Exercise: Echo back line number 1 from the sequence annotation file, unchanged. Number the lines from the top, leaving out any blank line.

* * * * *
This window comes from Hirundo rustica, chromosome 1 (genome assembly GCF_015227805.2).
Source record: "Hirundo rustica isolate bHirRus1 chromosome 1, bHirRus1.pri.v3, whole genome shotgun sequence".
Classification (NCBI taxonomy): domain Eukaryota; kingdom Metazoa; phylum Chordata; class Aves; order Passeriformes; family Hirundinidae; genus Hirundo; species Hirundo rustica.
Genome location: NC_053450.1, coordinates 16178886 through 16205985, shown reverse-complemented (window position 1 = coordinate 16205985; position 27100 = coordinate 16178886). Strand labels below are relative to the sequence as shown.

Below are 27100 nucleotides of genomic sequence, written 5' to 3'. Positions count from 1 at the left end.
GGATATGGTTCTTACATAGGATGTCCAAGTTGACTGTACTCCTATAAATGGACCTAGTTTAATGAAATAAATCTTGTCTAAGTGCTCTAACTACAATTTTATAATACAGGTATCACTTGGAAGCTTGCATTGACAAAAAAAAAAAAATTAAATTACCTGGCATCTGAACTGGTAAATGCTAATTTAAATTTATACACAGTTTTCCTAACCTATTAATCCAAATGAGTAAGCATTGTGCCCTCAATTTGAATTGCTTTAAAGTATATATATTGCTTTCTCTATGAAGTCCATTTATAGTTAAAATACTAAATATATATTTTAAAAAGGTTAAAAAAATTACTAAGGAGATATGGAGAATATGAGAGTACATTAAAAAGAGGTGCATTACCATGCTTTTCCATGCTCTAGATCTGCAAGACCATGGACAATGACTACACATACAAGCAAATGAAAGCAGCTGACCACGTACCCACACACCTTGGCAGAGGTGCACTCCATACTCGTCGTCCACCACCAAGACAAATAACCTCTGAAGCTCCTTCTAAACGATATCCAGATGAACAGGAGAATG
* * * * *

This window comes from Hirundo rustica, chromosome 1 (genome assembly GCF_015227805.2).